While obviously Greenville doesn't suit everyone, it seems more love the place than those who don't. It has 4 pretty true seasons (especially when compared to many other Southern cities).....you get to experience hot summers, beautiful cool falls, one or two snows/ice per winter and a long, beautiful spring. Just minutes into the mountains, beautiful lakes nearby, 3 hours to the beach, the topography goes from flat to rolling to mountainous, great downtown, diverse international culture, good cost of living, etc, etc. The many individual positive qualities add up to one overall very high quality of life.

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gsupstate,

thanks for replying!

I think you hit the nail on the head in mentioning Greenville's "pro business" attitude. That's what helped the city make a smooth transition from mill town to a more diversified economy. I've noticed that Midwestern cities that are progressing well tend to have similar attitudes. For example, just as G'ville has revitalized downtown and expanded the Palmetto Expo Ctr., Indy has also revitalized and is expanding its convention center. As GM phased out, Eli Lilly grew. Sadly, Indy seems to be an exception in the Midwest, whereas Greenville seems to be more of the "rule."

None of this is to pretend that everything in Greenville is rosy. It does bother me that Greenville has been bragging about its progress while critical problems such as poverty, crime, and low median incomes have yet to be addressed. (And that includes many years before this recession.) The rapid consumption of land while older areas deteriorate is another well-documented problem, although none of these problems are unique to Greenville.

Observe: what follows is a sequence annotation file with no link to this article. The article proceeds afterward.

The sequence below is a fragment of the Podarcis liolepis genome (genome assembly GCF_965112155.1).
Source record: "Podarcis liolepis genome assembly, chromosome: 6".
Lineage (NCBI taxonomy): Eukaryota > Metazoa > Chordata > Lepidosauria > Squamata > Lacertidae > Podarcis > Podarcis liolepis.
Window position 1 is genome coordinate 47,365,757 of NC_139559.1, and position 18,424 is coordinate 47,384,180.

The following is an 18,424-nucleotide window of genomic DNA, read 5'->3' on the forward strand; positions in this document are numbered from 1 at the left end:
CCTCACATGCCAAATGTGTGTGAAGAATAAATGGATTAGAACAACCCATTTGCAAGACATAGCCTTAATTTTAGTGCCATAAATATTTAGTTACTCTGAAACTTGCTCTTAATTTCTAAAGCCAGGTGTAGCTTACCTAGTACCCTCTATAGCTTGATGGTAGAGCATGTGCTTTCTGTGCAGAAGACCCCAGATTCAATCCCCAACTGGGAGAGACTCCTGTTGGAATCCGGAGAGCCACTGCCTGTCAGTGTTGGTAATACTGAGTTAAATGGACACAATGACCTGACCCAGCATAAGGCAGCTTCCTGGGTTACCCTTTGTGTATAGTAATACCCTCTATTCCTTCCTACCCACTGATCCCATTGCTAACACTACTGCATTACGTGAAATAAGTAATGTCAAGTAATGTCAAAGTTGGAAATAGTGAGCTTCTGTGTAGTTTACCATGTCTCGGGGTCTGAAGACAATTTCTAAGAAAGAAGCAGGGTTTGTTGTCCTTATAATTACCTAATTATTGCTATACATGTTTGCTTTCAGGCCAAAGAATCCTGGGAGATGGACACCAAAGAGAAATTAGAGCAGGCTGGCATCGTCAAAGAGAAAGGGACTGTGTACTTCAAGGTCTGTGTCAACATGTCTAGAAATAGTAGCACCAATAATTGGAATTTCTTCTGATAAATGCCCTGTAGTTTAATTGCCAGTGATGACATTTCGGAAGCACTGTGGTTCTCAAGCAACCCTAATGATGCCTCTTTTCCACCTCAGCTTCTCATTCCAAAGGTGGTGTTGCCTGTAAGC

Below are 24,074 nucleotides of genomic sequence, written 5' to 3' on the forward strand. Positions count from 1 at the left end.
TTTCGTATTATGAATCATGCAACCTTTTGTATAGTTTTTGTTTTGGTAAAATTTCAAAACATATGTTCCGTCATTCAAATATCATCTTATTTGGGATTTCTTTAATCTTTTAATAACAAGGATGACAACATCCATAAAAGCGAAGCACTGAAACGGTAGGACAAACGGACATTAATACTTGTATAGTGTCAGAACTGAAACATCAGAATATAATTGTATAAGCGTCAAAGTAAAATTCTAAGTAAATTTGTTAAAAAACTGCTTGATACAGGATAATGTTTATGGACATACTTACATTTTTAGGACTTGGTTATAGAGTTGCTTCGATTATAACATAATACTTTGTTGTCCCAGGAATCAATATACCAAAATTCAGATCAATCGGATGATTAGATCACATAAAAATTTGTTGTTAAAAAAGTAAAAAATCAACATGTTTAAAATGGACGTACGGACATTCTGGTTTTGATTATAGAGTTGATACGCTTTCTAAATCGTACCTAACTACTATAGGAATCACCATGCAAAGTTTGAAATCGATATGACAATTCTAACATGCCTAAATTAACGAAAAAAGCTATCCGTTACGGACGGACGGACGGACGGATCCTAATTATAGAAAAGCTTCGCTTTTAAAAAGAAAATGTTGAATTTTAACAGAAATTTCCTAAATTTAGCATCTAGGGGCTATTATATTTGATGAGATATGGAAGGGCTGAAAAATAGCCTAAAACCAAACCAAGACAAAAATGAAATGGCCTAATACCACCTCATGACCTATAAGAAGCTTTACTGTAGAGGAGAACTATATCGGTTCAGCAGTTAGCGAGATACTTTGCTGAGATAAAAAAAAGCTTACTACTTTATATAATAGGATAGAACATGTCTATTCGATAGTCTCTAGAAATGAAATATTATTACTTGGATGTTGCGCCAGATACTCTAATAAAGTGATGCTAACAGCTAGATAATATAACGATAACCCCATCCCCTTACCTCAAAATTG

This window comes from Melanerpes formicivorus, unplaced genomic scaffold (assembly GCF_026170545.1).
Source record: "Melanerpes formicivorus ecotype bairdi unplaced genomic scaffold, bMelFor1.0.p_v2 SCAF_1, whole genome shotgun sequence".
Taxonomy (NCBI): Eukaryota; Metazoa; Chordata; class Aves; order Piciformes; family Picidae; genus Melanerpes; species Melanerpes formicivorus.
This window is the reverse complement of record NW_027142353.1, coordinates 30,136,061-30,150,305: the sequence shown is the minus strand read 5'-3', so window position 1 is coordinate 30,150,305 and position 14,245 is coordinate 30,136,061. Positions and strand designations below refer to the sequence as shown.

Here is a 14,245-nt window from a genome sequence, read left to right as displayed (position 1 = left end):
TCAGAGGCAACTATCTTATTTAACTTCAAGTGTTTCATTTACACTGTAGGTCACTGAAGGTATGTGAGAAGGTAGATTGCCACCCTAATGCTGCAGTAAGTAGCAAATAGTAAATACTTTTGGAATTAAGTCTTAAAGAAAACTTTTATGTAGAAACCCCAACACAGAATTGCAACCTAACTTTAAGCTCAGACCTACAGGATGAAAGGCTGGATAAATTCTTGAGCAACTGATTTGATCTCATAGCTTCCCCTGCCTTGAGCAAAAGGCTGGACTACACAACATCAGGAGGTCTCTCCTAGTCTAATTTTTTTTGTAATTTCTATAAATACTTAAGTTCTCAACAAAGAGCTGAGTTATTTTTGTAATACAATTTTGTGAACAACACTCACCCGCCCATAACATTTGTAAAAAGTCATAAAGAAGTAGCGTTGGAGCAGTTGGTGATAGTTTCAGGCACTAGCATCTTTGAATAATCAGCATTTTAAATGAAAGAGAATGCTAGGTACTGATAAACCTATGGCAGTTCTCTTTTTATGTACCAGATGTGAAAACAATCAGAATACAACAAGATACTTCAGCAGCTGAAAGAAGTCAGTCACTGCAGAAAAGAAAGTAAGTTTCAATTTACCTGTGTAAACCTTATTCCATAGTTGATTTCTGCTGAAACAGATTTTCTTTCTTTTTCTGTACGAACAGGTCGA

Still, Greenville has much to be thankful for. I miss the people, I miss the accents, I miss the attitudes, I miss the many wonderful places in the area, and I miss the mild winters as much as anything. :)

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I'm actually early in my studies towards a Master's in urban planning, and it's led me to a few questions I had never considered before. I'd like to learn the opinions people in Greenville might have to those questions:

How much more encouraging must it be to work as an urban planner in a place like Greenville (or Raleigh or another stable, growing market) compared to an area that is in "decline"?

How can a mid-sized Midwestern city enjoy the progress Greenville has without the great climate or topography?

Worse yet, how do you make progress happen when said city has been decaying economically for decades?

(I refuse to name specific cities, but I think most of us have a general understanding of which cities are in the Rust Belt and of the troubles they've experienced.)

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I'm actually early in my studies towards a Master's in urban planning, and it's led me to a few questions I had never considered before. I'd like to learn the opinions people in Greenville might have to those questions:

How much more encouraging must it be to work as an urban planner in a place like Greenville (or Raleigh or another stable, growing market) compared to an area that is in "decline"?

How can a mid-sized Midwestern city enjoy the progress Greenville has without the great climate or topography?

Worse yet, how do you make progress happen when said city has been decaying economically for decades?

(I refuse to name specific cities, but I think most of us have a general understanding of which cities are in the Rust Belt and of the troubles they've experienced.)